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Everyone had gathered on the wave breaker wall, squabbling over space whilst the sea rushed across sand and shells in the background.

‘Quiet! Quiet!’ Storm screeched.

With some gibbering, the gulls hushed.

‘Right, we all know the problem; lack of food!’

‘Aye! Aye! Cor! Cor!’ the gulls cried.

‘So,’ Storm hollered, ‘we need to move inland!’

‘Aye! Cor! Cor! Aye!’

There was a squall as the gulls all spoke at once, ‘Chips, ice cream, fish! Bread, meat! Sweet fluff cloud, sticky things, chocolate!’

Storm flapped his large grey and black tipped wings and let out a massive scream to silence the chatting.

‘Right troops,’ he spoke once they were quiet enough, ‘let’s go find the humans!’

The Dump #FridayFictioneers

When D had first moved into the dump he had lived in a tent. The owner had taken pity and given D a home and a job. Now, D lived in a little shack with running water and gas. His job was to  find things to sell.

Metal and wood brought in good money. Sometimes D would find antiques and jewellery which accidentally had been thrown out or it’s value not realised. A few times D had discovered money which he kept for himself.

He was content as an old homeless man could be.

 

(Inspired by; https://rochellewisoff.com/2020/05/06/8-may-2020/ with thanks)

Flapjack

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She had made far too much flapjack. She decided to box it up and leave it on her neighbours’ doorsteps as a surprise.

Light

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The garden was alive. Birds were singing merrily, bees were buzzing around the blooming flowers but I wasn’t interesting. I could see the beauty of it from my back door and the way the sunlight caused a cast of shadows against the walls and flagstones.

The air was heavy with flowers, grass, damp earth and somewhere a faint hint of burnt toast. No doubt from one of my neighbours who was rushing through breakfast. I hadn’t eaten, couldn’t face the idea of food yet. I had a few sips of water and that was enough for the moment. Later, I would have a cup of tea and a biscuit.

There was nothing  wanted to do today. TV was a boring old friend, going on about the same problems. The radio was a drone of sounds that washed each other out. The birds would start to annoy me soon, they seemed too happy, too caught up in spring joy.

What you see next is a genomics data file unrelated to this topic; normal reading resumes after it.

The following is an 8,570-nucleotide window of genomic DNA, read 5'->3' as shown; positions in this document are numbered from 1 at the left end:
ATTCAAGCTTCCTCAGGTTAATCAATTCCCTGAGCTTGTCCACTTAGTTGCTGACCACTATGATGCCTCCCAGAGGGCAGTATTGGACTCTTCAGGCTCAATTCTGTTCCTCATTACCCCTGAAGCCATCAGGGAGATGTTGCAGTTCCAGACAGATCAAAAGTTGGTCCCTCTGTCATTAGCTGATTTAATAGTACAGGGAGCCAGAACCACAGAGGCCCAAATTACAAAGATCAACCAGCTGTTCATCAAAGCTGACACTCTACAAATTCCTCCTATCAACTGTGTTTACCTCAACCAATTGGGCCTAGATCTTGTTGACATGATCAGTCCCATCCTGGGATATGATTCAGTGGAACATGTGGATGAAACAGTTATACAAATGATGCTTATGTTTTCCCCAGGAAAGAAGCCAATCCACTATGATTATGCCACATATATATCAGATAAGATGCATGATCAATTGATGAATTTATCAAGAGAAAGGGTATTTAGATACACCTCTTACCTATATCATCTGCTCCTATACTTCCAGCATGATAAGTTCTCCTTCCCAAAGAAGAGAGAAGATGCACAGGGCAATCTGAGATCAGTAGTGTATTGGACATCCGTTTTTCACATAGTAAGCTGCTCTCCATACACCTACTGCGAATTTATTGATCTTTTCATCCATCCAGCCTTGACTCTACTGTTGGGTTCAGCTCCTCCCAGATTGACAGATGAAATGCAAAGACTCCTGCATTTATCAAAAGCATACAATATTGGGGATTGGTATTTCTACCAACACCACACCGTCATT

Why couldn’t I be as happy as them? What did they do that made then feel so good?

I stepped outside, feeling the sun like hot bath water around me. The sky was a crystal blue, too pure to be real. The flowers were too brightly coloured. They swayed in the breeze as if nodding to each other. Bees visited the blooms and carried pollen away, they large fuzzy bodies cute like children’s TV characters.

I breathed deeply and sat down in a somewhat abandoned plastic garden chair.

I didn’t want to live in the shadows anymore, the light was so much better.

Postcard Short Story

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Dear Mabel,

Do you remember our honeymoon in Greece? I found some photos of us whilst clear out the attic. It made me want to get back in touch with you. This postcard I found at the bottom of that box and I thought it would be a good reminder for you.

I’m sorry for all the mistakes I made and for all the times I wasn’t there for you. I wish I could go back and change everything. Give you the married life you deserved. I know you had no choice when you left, I know you can never forgive me but I will never stop loving you.

Bennett.

Freedom

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There was nothing out here but nature. I got up on the wooden fence of the pier and let the wind blow though my hair. Sea salt tingled my lips and waves lapped in my ears. It was a calm, cool night. The sky was dotted with stars and the moon was full.

My torch lay abandoned on a near by bench. Normally the pier was lit up to tempted people here to go on the rides, play the fun fair themed games and spend money. The lights hadn’t come on this year, there was no point because people had been told to stay at home.

I could no longer bare it and had escaped into the night. I was tried of the arguments with two teenagers, tried of trying to do maths with my other children and tried of trying to keep my toddler entertained for long enough for me to do some housework. I didn’t regret having seven children, I just had never imagined we’d been all trapped at home for weeks on end.

I shut my eyes, breathed in deeply and listened not just my ears but my heart. The sea whispered, singing the song it had done since the beginning of time. The waves rasped across the sand and shells on the beach behind me. A seagull called close by disturbed by my presence.

For a few seconds I thought about letting go. I could fall down with the whistling wind and part the wave below. The sea would consume me gladly and wrap me in a watery embrace for all eternity.

I felt the forward lurch in my body and placed my hands on the top rail to catch myself. I looked into the dark water below and decided not today. I got down, grabbed my torch and walked back the way I had come.

I had responsibilities and so much love still to give but the sea would always be waiting for me.